The state Office of Information Practices (OIP) responded to a report published yesterday by the Civil Beat Law Center entitled, “Breaking Down Hawaii’s Broken System for Resolving Public Access Disputes.” Based on its inaccurate assumptions and metrics that excluded a number of relevant factors, the Civil Beat Law Center’s Report concludes that “OIP’s backlog is trending upward despite a downward trend in new filings.” The Report criticizes OIP’s “first in, first out” guideline that generally gives preference to the resolution of older cases before newer cases, and recommends, among other things, that the Attorney of the Day (AOD) service be suspended while OIP focuses on resolving its backlog.
The Civil Beat Law Center’s Report is based on flawed methodology, inaccurate assumptions, its writer’s particular perspective as an advocate and legal advisor for a media outlet, and a lack of understanding of how and why OIP has actually conducted its business over time. OIP’s data shows that its backlog correlates directly with the number of new formal cases filed each year, and has been ameliorated by OIP’s increasing productivity in resolving more cases since FY 2013. OIP believes that its “first in, first out” guideline fairly allows those standing in line the longest to get their appeals resolved first while still allowing a few requesters to “cut in line” in matters of significant public interest or other good cause. OIP considers its popular AOD service to be its “express line” to quickly and informally help people with simple questions, help agencies comply with the law, and prevent small issues from turning into bigger problems that will increase its backlog of formal cases.
OIP understands that the Civil Beat Law Center is an advocate for its media client and is in litigation against government agencies, which explains its adversarial view of government agencies. Government agencies are often at odds with the media and under pressure to disclose matters that may be confidential or private information. As the neutral agency charged with administering Hawaii’s open records law, OIP is usually caught in the crossfire as it balances the overall public interest in disclosure of government records against the individual’s privacy interests that are protected by the state Constitution and statutes. Similarly, as the neutral agency administering the open meetings law, OIP often delivers unwelcome news to boards that require them to revise inadequate meeting notices or re-do meetings that did not meet the Sunshine Law’s requirements.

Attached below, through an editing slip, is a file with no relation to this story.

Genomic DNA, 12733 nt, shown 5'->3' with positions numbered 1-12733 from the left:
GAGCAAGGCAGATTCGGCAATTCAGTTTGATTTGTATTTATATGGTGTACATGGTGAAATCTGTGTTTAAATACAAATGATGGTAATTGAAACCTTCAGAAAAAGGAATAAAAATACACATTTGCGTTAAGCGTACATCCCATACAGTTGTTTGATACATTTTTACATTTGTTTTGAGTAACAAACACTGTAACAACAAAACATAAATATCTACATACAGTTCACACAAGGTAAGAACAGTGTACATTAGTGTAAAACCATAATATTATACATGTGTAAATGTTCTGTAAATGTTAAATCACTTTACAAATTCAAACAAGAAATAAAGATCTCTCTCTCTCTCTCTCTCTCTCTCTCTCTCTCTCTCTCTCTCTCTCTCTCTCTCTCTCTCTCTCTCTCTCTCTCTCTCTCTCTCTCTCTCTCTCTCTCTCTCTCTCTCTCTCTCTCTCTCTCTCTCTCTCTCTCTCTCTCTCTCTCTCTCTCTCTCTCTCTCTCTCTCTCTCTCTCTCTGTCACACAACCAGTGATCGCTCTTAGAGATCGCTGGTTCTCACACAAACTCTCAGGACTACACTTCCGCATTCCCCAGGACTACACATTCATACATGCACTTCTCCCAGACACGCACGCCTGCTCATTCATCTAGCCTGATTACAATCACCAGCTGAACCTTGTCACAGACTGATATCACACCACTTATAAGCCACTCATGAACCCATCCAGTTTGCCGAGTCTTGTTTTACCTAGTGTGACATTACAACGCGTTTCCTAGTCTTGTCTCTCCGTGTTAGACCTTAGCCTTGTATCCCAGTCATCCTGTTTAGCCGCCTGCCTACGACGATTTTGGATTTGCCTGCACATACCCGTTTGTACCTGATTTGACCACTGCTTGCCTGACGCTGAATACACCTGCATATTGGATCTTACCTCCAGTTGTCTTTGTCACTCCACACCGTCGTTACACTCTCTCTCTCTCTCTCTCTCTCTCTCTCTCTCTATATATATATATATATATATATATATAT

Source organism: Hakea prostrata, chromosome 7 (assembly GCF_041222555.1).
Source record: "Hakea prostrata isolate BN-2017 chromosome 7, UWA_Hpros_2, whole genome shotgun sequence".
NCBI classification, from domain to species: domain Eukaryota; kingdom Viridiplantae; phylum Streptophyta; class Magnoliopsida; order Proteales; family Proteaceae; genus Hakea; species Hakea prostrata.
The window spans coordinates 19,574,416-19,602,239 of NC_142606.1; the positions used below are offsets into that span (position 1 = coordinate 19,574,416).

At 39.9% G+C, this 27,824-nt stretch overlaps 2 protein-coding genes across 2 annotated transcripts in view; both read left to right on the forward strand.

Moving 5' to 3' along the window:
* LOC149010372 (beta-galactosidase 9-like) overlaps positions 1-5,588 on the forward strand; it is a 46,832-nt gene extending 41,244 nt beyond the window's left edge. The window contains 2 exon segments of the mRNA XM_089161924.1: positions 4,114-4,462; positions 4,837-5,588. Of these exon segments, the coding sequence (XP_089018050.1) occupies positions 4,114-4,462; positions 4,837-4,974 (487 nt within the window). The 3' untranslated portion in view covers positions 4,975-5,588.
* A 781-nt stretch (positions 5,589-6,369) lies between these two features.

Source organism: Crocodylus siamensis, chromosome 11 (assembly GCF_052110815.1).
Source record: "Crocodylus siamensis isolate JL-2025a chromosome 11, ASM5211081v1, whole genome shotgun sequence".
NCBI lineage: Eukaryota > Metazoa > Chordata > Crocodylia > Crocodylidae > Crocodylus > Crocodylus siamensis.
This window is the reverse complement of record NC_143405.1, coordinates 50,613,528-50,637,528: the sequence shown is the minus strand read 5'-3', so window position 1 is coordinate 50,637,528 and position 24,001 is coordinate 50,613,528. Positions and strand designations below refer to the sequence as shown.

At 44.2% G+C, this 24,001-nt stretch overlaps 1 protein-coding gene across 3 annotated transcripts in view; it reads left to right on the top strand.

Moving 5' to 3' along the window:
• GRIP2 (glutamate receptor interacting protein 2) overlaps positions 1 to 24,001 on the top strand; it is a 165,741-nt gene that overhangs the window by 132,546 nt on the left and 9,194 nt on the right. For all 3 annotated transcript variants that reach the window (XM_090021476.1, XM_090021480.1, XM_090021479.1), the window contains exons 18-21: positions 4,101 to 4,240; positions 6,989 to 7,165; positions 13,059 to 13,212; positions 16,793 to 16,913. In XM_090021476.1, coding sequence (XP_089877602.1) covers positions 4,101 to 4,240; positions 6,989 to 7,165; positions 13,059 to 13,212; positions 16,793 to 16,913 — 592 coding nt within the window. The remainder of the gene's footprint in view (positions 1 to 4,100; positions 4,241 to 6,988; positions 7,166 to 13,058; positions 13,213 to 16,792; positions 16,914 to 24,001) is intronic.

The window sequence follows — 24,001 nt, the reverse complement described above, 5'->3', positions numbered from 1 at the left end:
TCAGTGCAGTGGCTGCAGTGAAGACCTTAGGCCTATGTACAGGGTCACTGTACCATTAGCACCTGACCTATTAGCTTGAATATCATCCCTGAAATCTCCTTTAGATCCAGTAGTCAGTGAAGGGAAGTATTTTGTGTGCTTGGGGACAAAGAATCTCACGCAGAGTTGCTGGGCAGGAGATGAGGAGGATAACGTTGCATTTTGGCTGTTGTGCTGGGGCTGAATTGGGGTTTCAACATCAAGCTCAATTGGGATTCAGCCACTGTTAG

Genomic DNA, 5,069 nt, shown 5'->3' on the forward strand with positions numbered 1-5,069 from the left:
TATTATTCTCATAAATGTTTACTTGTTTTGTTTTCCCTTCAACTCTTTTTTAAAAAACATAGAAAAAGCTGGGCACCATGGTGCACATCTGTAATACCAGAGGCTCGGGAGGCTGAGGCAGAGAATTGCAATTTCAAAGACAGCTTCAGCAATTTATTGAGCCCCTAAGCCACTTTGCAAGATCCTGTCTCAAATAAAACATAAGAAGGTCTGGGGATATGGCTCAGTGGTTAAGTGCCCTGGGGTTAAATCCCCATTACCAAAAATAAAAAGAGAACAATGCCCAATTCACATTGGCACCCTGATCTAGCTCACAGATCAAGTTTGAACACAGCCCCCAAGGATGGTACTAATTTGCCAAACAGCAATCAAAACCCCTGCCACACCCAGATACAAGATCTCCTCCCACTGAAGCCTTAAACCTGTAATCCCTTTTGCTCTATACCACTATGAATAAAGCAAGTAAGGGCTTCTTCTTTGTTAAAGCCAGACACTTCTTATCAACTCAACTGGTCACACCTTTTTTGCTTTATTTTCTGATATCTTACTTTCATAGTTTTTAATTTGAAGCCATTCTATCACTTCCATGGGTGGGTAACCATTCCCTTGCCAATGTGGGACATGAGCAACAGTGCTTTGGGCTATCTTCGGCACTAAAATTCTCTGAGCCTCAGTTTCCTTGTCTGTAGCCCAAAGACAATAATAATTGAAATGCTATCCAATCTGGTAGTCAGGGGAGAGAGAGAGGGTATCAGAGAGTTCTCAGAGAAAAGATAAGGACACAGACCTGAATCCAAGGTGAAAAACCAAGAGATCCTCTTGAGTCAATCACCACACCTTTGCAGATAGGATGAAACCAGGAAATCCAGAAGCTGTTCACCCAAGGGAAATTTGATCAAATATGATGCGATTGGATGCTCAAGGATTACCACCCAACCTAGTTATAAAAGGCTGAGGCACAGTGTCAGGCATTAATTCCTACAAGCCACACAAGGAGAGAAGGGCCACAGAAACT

Although OIP’s decisions may disappoint people with differing perspectives, it is unfair to question OIP’s neutrality because of disagreement with OIP’s decisions. It is also unfair to look at only one of OIP’s many duties and conclude that the public access system is “broken.” While OIP can understand why some reporters believe they should be able to get their newer cases resolved before older ones, OIP does not believe that “cutting in line” is fair to the other requesters waiting their turn in line, including reporters from competing organizations or the individuals who feel that their cases are important in their lives. And it makes no sense to shut down the AOD “express line” to focus on formal cases requiring opinions. Without OIP’s help, where else will people not represented by attorneys turn to for answers to their questions about the public access law or procedures?
You can find the Report attached to OIP’s Response on the Reports page of OIP’s website at oip.hawaii.gov. OIP welcomes your feedback, which you can e-mail to firstname.lastname@example.org or call 586-1400. If you want to be added to or deleted from the What’s New list, please e-mail OIP as well. Mahalo!